“She paused for a moment and seemed to be praying, then looked at me and told me, ‘The Lord  will certainly give you that grace, but make no mistake about it: he will give it to you in his own  divine way’.

Pope Francis concluded: “This did me much good, hearing that the Lord always gives us what we ask for, but that he does so in his divine way. That way involves the cross, not for masochism, but for love, love to the very end.”


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1 Comment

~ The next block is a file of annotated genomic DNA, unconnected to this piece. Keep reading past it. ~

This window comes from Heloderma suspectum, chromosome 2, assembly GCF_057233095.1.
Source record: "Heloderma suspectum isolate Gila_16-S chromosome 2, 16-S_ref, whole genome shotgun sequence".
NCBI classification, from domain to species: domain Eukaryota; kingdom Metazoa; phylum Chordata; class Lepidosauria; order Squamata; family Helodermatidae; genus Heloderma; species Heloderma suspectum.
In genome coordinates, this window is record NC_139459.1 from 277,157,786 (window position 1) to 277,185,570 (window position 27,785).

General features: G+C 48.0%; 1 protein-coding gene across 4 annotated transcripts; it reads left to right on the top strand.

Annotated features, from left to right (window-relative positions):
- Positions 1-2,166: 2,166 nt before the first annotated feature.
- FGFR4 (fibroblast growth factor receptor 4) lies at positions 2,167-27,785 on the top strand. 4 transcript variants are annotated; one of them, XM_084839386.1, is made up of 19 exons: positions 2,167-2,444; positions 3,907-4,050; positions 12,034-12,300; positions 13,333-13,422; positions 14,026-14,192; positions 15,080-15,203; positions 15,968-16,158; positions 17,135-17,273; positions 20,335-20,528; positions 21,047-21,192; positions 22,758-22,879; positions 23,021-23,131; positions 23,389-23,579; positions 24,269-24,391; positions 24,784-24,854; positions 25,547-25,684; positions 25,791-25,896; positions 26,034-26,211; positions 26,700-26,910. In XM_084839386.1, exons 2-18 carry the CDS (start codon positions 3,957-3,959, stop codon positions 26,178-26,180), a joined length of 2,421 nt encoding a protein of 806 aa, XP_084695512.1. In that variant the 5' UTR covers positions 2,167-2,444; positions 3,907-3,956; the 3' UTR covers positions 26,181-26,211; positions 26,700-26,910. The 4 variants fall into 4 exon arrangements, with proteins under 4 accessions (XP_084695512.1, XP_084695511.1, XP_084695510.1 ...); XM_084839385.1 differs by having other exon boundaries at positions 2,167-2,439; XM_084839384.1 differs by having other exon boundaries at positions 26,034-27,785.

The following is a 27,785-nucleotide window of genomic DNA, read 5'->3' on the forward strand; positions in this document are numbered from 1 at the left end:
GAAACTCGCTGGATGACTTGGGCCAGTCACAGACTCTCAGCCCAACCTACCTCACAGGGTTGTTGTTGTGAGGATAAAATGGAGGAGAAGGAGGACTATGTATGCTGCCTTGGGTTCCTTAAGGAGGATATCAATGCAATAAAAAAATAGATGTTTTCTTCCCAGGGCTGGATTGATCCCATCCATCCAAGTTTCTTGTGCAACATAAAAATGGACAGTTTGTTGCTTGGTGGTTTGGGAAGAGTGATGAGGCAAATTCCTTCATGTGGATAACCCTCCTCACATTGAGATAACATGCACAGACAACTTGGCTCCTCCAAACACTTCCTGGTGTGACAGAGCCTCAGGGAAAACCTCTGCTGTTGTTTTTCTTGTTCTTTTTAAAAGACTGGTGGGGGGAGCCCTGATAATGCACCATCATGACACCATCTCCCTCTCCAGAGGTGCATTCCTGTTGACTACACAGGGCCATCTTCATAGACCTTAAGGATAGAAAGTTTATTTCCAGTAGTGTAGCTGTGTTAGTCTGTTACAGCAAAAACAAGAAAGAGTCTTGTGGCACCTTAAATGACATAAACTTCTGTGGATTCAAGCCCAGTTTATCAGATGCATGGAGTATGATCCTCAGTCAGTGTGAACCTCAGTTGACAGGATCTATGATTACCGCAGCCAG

1. “The Lord always gives us what we ask for, [although] involving the cross, not for masochism, but for love”. Bizarre exhibitionist penitence is well known in the Philippines during Lent, and less in our Southwest. Cut off from the Church for centuries Mestizo Catholics living in the rugged mountains then virtually inaccessible places like Red River NM would submit to cruel flagellation. Known as the Flagellantes. An interesting historical article: “Members of Fanatical Creed Torture Themselves as Part of Religious Ceremony. Santa Fe. N. M. —Penitentes remain In the United States to this very day. Within the last month their activities have been repeatedly observed In northern New Mexico in the counties of Taos, Colfax. Rio Arriba, Mora, San Miguel, Sandoval, and Valencia. This cult of flesh torturers, popularly supposed to have become extinct better than a century ago, believes heavenly bliss can be obtained by torturing the body. They are supposed to be a long removed survival of the Flagellantes. a sect organized in Italy In 1210 A. D. In the Sixteenth century the fanatical creed broke out again, and Pope Clement VI Issued a papal bull against them March 25, 1671. From Spain and Portugal the sect was brought to Mexico and it has survived principally among the Indians and half breeds in those thinly settled counties of New Mexico” (FLAGELLANTES STILL SURVIVE IN NORTHERN PARTS OF NEW MEXICO Cambridge Sentinel, Volume XXIII, Number 8, 5 March 1927). Notice in 1927 Mestizos were still called “half breeds”. The sect survives today sans flagellation [to my knowledge] known simply as the Penitentes. Most have returned to the Church members intermingled at Mass with more traditional Mestizo Catholics. Penitentes nevertheless have their own ‘prayer houses’, small chapels known only to them where they believe they retain the true faith and practice secret [non violent] ceremonies use codewords among themselves. And elders the equivalent of priest shamans. When I arrived at a parish on the Jicarilla Res [now called Nation] I was invited to visit a prayer house. All friendly though secretive. Penance still seems exaggerated though kept to themselves rather than as an exhibition. My response mainly from the pulpit on Sundays was that the true indication that our penitence had spiritual purchase was evidence of a charitable, compassionate life. I have to admit the Penitentes were among the more affable and friendly toward me as a traditional Catholic priest. Catholicism in these stretches of the Southwest is multi-faceted, culturally diverse, and vibrant. In my estimate evidence of the Holy Spirit at work in his own providential way.